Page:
Ecumenical Monday – Disagreeing With Desmond Tutu

Today’s post comes from the key quote in the Huffington Post article “God Is Not A Christian: Desmond Tutu and the Dalai Lama’s Extraordinary Talk on God and Religion.

I’m going to start right out by disagreeing with Archbishop Tutu.  I get where he’s headed with his deliberately, delightfully provocative statement.  I don’t agree with all of his conclusions, but I don’t disagree with every one of them either.  I do, however, take issue with his attention-getting statement that God is not a Christian.

In one sense, it’s true.  God isn’t a Christian, in the sense of someone who has accepted Christ’s salvation, because God can’t get saved.  God hasn’t sinned, so he doesn’t need Christ’s salvation, and also he IS Christ, and if your brain is starting to feel a little pretzelish then you’re on the right track.

But the statement is meant not only to challenge thought processes but to make a statement:  that God is somehow “above” Christianity, greater than Christianity, more than Christianity, more than … Christ?

And that’s where we run into trouble.  “Being a Christian” isn’t a state one can be born into, or randomly drift into because of a move to a new city or a change in the weather.  It is a becoming, a change, a decision.  To those who understand the term as “Christ-follower”, not “person who was brought up in a Western society and is nominally Catholic or Protestant and probably American”, it is a result.

God can no more become a Christian than dirt can get dirty or water can get wet.  Try to explain it, and you end up laughing and shaking your head in confusion because wetness IS water, water IS wet, you can’t separate them.  Dirt would not be dirt if it wasn’t made of dirt.  (Yes, thank you, brilliant bit of rhetoric, I know.)  It’s not like it can get MORE dirty if you rub dirt on it – it just continues being its wonderful earthwormy nutrient-filled life-giving self, regardless of the silly people standing on it and talking philosophy about it in the brief span of years before they return to it.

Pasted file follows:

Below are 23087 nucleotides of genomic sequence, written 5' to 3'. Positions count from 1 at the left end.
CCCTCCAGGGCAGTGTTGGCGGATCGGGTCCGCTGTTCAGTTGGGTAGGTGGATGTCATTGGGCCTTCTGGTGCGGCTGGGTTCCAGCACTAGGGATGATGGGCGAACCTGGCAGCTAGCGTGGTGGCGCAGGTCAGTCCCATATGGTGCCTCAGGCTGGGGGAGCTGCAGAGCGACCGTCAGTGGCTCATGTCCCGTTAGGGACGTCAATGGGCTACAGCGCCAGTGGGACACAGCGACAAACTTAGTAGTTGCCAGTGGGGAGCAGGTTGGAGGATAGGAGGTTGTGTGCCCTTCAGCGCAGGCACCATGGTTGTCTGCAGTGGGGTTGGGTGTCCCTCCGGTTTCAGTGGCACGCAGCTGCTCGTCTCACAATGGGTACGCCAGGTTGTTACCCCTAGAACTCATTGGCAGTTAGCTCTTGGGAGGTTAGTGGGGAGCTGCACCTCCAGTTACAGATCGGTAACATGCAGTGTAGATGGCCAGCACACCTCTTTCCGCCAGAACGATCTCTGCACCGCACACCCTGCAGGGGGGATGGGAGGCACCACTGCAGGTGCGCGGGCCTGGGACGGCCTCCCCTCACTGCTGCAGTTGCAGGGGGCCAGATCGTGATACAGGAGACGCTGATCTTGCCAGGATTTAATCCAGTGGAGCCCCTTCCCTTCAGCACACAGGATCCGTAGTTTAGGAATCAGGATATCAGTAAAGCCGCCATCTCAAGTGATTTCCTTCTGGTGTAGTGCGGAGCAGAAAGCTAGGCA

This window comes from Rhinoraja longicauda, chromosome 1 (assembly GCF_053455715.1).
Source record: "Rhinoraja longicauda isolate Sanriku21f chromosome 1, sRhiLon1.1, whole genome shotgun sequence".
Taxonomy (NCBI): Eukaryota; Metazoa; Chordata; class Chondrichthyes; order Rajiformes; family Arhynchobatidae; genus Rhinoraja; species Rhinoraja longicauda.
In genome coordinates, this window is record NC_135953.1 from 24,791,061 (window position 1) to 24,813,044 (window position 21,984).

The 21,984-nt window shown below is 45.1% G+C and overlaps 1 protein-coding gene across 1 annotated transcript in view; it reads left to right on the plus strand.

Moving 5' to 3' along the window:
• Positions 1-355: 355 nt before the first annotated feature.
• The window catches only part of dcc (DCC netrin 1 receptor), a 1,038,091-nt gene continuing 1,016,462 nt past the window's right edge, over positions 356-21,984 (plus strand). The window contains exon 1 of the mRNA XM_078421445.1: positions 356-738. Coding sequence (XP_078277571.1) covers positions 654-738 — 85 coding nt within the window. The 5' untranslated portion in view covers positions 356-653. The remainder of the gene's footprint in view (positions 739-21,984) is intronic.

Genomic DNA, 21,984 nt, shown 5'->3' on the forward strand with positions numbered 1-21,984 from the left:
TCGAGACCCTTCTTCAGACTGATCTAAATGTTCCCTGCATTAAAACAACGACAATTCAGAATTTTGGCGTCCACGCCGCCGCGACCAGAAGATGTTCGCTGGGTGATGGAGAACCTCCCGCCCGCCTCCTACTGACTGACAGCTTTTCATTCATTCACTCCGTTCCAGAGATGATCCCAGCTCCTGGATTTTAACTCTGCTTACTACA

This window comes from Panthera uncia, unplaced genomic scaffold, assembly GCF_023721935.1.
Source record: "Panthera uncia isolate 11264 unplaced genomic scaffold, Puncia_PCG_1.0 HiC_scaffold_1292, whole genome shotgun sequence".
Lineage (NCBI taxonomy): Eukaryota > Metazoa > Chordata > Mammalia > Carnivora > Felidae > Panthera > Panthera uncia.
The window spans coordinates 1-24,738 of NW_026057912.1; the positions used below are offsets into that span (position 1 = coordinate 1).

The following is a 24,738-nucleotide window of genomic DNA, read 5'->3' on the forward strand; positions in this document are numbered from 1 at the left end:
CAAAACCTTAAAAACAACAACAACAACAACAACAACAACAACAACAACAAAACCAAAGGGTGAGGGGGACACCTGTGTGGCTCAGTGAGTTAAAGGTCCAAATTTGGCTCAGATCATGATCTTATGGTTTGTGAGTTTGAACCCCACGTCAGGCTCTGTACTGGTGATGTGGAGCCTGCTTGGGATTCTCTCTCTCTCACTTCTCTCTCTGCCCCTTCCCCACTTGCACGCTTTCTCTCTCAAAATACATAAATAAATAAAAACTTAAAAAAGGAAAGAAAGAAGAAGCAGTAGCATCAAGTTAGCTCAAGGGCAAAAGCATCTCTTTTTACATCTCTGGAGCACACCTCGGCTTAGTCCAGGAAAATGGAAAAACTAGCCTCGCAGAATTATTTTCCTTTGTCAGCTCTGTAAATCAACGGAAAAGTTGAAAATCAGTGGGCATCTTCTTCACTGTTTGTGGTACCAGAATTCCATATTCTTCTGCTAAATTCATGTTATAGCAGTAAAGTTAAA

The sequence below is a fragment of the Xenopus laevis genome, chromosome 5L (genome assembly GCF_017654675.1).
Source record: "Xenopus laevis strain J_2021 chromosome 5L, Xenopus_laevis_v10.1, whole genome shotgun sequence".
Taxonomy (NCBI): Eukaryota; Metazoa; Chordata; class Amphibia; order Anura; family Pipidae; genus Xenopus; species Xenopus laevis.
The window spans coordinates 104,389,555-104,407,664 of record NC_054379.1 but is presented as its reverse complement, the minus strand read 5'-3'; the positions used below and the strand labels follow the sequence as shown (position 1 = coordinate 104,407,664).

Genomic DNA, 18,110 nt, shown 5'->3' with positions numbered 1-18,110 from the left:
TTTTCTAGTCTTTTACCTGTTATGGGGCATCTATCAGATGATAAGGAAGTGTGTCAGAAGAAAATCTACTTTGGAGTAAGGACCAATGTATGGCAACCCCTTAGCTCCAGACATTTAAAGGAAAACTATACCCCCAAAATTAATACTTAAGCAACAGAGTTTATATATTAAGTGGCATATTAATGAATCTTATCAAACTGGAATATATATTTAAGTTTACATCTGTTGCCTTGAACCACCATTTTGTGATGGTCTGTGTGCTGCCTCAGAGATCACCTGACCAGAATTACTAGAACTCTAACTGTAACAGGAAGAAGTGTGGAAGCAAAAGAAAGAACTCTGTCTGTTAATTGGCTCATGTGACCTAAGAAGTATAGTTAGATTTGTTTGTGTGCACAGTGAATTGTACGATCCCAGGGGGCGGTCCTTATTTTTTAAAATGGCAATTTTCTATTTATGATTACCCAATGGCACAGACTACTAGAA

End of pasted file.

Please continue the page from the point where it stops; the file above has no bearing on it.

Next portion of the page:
I disagree with Tutu’s statement, and with his unfortunate conclusion that God is bigger than everything including Christianity, since in doing so he reduces Christianity to another human philosophy that tries to point in the general direction of God.  However, several paragraphs into the article he describes God in a way that makes my hair stand on end, so I’m just going to paste it in verbatim and let him speak in his own words.  I might disagree with him, but there are some good reasons he has a zillion people listening to him and I only have about six.

He weeps when he sees us do the things that we do to one another.  But he does not send lightning bolts to destroy the ungodly.  And that is fantastic.  God says, “I can’t force you.  I beg you, please for your own sake, make the right choice.  I beg you.”

When you do the right thing, God forgets about God’s divine dignity and he rushes and embraces you.  “You came back, you came back.  I love you.  Oh how wonderful, you came back!”

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